Washington to apply for waiver to No Child Left Behind law
The federal law expects every child in the nation to be at grade level in math and reading by 2014. If granted a waiver, Washington state would gain more leeway in reaching the goals it set for itself.
The Associated Press
Washington education officials said Monday they have decided to request a waiver to the requirements of the federal No Child Left Behind law.
The law expects every child in the nation to be at grade level in math and reading by 2014.
If granted, the waiver would give Washington state more leeway in reaching the goals it set for itself.
Although Washington students are nearing the goal for reading, they are far from reaching their math goals.
Last week, President Obama granted waivers to 10 of the 11 states that have applied so far. Many others, like Washington, were waiting to see the results of the first applications before deciding whether to apply for a waiver.
Superintendent of Public Instruction Randy Dorn said Monday he wasn't ready to share the details of the state's waiver request, but some details have been online since mid-January.
Dorn said he would announce the state's plan Wednesday.
According to a 269-page draft proposal posted on his office's website, Washington will likely ask for 10 waivers from the federal law. They would include the following:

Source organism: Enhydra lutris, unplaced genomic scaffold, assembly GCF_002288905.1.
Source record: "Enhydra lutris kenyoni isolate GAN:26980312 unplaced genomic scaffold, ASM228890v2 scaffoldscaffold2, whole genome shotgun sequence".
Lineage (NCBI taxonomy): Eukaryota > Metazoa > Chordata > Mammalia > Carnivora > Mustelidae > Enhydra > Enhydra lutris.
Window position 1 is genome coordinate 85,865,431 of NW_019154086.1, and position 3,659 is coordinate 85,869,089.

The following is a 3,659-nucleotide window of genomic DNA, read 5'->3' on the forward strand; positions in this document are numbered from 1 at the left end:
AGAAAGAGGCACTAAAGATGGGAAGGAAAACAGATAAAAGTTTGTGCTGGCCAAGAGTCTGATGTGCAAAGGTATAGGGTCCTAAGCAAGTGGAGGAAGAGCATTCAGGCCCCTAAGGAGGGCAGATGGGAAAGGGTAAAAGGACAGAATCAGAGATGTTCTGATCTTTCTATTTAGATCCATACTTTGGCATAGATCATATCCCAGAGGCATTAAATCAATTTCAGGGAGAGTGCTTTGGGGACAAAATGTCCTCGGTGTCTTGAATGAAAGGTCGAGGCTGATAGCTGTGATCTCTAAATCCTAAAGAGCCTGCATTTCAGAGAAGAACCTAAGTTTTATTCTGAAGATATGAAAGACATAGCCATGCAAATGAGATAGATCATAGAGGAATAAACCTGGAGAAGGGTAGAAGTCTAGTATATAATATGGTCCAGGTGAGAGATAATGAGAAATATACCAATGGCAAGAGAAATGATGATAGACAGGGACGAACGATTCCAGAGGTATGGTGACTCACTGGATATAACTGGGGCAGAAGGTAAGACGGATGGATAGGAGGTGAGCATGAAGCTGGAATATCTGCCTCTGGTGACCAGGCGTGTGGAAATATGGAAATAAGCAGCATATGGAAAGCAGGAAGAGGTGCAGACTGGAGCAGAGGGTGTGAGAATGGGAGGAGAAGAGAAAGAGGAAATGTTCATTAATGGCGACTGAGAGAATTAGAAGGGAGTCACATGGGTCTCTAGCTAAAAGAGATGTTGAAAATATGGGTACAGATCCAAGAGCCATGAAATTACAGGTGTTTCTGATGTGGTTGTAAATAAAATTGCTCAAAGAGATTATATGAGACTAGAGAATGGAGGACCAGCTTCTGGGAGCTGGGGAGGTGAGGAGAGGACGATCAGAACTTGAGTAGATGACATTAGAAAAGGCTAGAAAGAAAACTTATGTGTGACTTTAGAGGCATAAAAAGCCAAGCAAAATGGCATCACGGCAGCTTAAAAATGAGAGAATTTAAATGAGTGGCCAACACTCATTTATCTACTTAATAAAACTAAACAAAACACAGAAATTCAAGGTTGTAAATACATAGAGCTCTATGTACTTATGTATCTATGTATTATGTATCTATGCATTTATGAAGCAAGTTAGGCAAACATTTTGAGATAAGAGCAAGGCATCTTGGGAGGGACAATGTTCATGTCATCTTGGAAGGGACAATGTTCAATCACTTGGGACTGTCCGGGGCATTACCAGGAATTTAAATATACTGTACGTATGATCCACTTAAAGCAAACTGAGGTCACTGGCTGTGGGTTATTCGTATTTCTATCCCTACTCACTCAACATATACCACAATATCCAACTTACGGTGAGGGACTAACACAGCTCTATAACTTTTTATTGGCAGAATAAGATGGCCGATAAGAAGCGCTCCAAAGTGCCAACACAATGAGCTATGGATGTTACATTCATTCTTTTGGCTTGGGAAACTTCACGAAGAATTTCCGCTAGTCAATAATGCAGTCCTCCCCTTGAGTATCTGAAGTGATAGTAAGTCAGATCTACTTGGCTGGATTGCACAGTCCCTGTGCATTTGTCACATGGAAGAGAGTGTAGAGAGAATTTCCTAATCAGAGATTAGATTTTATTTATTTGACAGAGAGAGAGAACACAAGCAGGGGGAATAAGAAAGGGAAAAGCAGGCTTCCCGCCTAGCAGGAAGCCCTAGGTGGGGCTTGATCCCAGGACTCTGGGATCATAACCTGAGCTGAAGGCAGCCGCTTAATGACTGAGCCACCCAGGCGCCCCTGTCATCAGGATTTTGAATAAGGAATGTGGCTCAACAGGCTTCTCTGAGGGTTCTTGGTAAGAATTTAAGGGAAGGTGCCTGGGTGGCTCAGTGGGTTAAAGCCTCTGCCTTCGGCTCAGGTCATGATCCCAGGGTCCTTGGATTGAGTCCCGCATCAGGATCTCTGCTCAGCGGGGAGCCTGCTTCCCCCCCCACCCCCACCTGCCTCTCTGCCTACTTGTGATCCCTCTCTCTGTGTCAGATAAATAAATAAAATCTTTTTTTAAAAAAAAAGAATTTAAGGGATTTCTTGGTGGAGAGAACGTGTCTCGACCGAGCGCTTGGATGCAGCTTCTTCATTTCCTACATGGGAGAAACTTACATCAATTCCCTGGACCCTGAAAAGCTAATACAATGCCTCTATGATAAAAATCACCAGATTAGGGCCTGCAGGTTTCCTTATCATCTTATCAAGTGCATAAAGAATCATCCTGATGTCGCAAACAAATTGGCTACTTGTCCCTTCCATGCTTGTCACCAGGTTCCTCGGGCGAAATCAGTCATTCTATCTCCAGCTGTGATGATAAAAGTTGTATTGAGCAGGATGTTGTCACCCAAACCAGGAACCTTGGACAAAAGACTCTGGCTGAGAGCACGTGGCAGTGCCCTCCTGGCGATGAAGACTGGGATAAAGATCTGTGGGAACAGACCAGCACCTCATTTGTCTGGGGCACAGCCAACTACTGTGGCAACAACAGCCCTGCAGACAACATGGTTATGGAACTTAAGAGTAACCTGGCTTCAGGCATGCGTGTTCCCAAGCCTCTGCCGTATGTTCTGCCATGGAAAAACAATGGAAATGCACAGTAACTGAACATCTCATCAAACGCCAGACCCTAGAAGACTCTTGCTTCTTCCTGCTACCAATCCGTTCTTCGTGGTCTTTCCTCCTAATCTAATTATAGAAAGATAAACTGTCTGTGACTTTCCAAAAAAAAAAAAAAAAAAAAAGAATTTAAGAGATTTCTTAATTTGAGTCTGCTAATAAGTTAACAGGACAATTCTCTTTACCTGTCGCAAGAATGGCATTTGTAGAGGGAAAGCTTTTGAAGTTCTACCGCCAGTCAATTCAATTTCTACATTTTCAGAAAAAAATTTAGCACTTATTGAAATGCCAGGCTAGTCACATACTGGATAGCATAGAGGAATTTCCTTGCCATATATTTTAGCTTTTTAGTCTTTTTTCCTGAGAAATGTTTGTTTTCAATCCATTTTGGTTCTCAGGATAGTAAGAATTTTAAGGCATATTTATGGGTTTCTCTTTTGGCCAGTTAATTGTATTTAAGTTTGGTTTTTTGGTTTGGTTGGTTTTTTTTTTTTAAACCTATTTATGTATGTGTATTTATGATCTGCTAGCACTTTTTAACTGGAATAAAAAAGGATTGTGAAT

• Time to develop new "ambitious but achievable" learning goals for Washington students.
• Exemptions from the requirement to adopt federally approved turnaround plans for dealing with failing schools.
• Loosening of rules around how some federal school-improvement dollars can be spent, and on moving money from one program to another.
Dorn said the state may decide to apply for its own waiver or join a group of states asking for a general waiver for all.
The federal government has said states applying for waivers must meet certain requirements, including making a commitment to design, pilot and implement an evaluation system for teachers and principals based significantly on "student growth measures."
Washington does not meet that requirement, but a proposal making progress in the Legislature this session could change that.
Lawmakers on Monday were working on a compromise bill to change the way state teachers are evaluated, and improvement in student learning would be factor in teacher evaluations if a proposed compromise bill becomes law.